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I have my company's website (Visual Studio / vb / asp.net 4.0) localized in 9 different languages, and they all work great. When you're on, for instance, about.aspx, and you switch to Russian or Swedish, it stays on about.aspx and doesn't add a querystring to the end of the URL; it just changes the page's text to that language.

Will the major SEs like Google, Yahoo, etc., consider this duplicate content for SEO purposes and if so, what should I do?

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3 Answers 3

up vote 1 down vote accepted

There's no need to create special URLs when developing a multilingual website. Nonetheless, your users might like to identify what section of your website they’re on just by glancing at the URL


If you’re going to localize, make it easy for Googlebot to crawl all language versions of your site. Consider cross-linking page by page. In other words, you can provide links between pages with the same content in different languages

Source: GoogleWebmasterCentral

...could be considered a bit contradictive? :/

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Thanks Stefan. I have a drop down box in the left column so users can switch languages, even after they started off with their first language, at any time in my master pages, so I think that addresses what you said about the googlebot and yahoobot. Thanks for taking the time to respond -- much appreciated! –  Jason Weber Jan 27 '12 at 17:46

By Internet protocols, a URL is a locator for a resource, and search engines operate on them and expect them to identify a resource worth indexing. So if a particular URL refers to content that is substantially different when accessed at different times in different contexts, it is treated as one page with strongly mutable contents.

So you should ensure that essentially different versions have different URLs. If the only difference is in the query part, that’s normally OK, but it is safer that the URLs differ in some other way; customarily, the language code is one component of the URL.

I wonder how the different versions can be accessed if they lack separate URLs. It is possible of course, e.g. using cookies or POST requests, but not wise——and search engines probably won’t find the versions if they are not accessible via normal links, or something very similar.

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Hi Jukka. I really don't know how they're accessed ith different URLs. I just followed MSDN's instructions on implicit and explicit localization. When you click a language, it accesses a separate resource file in the apps_global directory, based on the CommandArgument (en, de, es-mx, etc.). I think that tells the server which .resx resource file to access and display the page with, so the URL never changes, but the resource file used to page the display does. So the contents might be seen as mutable. I have to look into that. Thanks for taking the time to respond, and for your input! –  Jason Weber Jan 27 '12 at 17:50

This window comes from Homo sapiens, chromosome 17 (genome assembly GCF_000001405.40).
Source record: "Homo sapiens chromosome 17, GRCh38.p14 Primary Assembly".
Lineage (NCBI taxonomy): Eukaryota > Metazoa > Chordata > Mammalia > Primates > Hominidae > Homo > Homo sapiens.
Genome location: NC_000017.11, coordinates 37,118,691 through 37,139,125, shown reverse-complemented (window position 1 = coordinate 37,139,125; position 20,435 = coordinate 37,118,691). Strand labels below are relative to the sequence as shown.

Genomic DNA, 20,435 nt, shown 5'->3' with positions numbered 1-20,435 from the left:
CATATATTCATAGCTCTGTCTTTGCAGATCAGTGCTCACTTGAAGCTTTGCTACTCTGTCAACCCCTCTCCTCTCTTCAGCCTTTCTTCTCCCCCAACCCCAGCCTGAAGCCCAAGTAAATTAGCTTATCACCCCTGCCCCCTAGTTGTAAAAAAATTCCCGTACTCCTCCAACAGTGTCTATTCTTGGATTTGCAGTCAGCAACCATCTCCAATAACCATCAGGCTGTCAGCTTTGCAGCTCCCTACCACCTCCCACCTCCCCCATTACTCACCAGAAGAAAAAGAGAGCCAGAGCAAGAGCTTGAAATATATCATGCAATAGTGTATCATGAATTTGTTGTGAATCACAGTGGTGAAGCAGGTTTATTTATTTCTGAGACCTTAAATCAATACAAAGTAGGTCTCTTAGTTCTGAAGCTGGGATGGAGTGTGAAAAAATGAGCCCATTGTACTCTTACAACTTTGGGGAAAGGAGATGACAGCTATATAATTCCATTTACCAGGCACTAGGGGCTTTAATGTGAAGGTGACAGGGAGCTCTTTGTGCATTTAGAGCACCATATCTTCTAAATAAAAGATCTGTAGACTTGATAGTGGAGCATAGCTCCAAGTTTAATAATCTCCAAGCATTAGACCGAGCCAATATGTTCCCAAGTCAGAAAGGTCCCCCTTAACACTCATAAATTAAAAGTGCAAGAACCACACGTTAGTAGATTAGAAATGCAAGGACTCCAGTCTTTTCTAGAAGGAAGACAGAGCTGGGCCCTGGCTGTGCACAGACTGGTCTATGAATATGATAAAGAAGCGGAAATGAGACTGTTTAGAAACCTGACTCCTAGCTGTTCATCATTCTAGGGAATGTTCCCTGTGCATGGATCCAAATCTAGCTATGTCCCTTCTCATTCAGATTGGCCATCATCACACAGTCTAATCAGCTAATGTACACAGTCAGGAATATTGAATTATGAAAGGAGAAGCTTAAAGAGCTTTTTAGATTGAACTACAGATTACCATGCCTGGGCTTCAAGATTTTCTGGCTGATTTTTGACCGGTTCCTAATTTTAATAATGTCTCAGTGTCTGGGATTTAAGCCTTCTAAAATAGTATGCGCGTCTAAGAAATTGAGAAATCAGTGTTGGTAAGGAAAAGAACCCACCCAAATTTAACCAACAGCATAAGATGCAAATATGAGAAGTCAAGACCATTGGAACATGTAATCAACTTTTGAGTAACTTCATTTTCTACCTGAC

I presume the localisation is stored via cookies?

As bots don't do cookies they have no way of seeing any of the localised versions, they will only see the language you use by default.

So it's not duplicate content as the bots can only see one version.

If you use IP to detect location and language then Google will always come from the USA and only see that version of the page.

If you want each localised version indexed then it has to have it's own URL.

I'd also consider adding canonical tags that indicate the other languages/locations available for a specific page.

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Hello Tiggerito. Yes, I'm using cookies, so that puts some concerns to ease. When you suggested "I'd also consider adding canonical tags that indicate the other languages/locations available for a specific page.", that is an excellent suggestion, and I'm going to look into how to make canonical tags. I see Stack Overflow has canonical tags. That's a great suggestion, and I'm going to look into it ASAP. Thanks a bunch for the knowledge, Tiggerito! –  Jason Weber Jan 29 '12 at 0:53

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